In this TEDx talk, Stacy Mitchell argues for a new phase in the local economy movement. She notes that there's been a resurgence of support for small farms, local businesses, and community banks, but argues that now: "What we really need to do is change the underlying policies that shape our economy."
A growing body of research is proving something that many people already know: locally owned businesses create communities that are more prosperous, connected, and generally better off across a wide range of metrics. This is a roundup of the findings that are putting numbers to the harms of bigness and the benefits of local ownership.
This report suggests that the decline of small businesses is owed in part to anticompetitive behavior by large, dominant corporations. This report presents three compelling reasons to bring a commitment to fair and open markets for small businesses back into public policy, and outlines specific steps to revive competition and small business.
Amazon has quietly positioned itself at the center of a growing share of our daily activities and transactions, extending its tentacles across our economy, and with it, our lives. In this report, ILSR pulls back the curtain on the company, and find that it's at the center of increasing inequality and diminishing opportunity.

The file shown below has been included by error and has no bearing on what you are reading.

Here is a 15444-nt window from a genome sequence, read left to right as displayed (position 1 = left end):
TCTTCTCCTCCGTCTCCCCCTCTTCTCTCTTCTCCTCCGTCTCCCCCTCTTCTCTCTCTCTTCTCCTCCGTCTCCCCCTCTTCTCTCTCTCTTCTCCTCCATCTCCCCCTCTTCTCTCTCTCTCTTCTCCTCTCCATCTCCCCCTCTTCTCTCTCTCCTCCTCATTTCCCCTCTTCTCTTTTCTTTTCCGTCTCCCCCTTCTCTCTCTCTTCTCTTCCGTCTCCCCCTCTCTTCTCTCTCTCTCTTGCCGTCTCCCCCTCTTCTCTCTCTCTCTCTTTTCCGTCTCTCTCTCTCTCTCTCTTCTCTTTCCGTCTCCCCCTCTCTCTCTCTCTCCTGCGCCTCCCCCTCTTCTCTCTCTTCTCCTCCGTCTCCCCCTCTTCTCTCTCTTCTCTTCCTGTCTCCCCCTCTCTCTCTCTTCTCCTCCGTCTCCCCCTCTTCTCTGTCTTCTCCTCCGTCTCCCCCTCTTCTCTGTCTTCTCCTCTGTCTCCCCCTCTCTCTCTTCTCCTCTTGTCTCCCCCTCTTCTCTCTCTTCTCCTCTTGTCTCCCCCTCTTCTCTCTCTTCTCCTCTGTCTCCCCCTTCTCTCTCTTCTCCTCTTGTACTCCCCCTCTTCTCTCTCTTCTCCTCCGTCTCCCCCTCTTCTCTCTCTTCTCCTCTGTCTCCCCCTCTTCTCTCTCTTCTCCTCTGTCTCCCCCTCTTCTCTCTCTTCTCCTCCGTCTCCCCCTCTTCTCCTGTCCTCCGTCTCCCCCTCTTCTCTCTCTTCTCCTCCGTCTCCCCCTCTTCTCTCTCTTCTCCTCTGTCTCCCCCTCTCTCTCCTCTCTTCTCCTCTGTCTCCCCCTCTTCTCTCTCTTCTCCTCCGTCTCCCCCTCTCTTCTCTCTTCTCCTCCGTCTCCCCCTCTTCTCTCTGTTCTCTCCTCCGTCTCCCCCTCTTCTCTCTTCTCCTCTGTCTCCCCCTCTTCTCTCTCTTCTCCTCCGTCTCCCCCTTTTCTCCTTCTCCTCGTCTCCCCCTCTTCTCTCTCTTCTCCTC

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Worcester Roots, Boston Center for Community Ownership, Toolbox for Education and Social Action, and Cooperative Development Institute collaborated on forming this curriculum for start up worker cooperatives.
In this report, we introduce some of the key ways that cities can make a difference in the face of federal inaction on climate change.
This report provides an overview of the potential for IWM in cities from the big-picture framework down to examples of tools used by cities on the ground.
This report's goal is to arm progressive local elected leaders and advocates with a range of effective policies that, if adopted, would make a significant difference in getting on that high road. They will be able to use better democratic organization to add value, reduce waste, and capture and share locally the great benefits of doing both.
In this video, produced by Democracy Collaborative staff working with Softbox Films, Gar Alperovitz sketches the major institutions of a systemic alternative based in plural forms of democratic ownership, oriented around community at various scales—what he has called “The Pluralist Commonwealth.”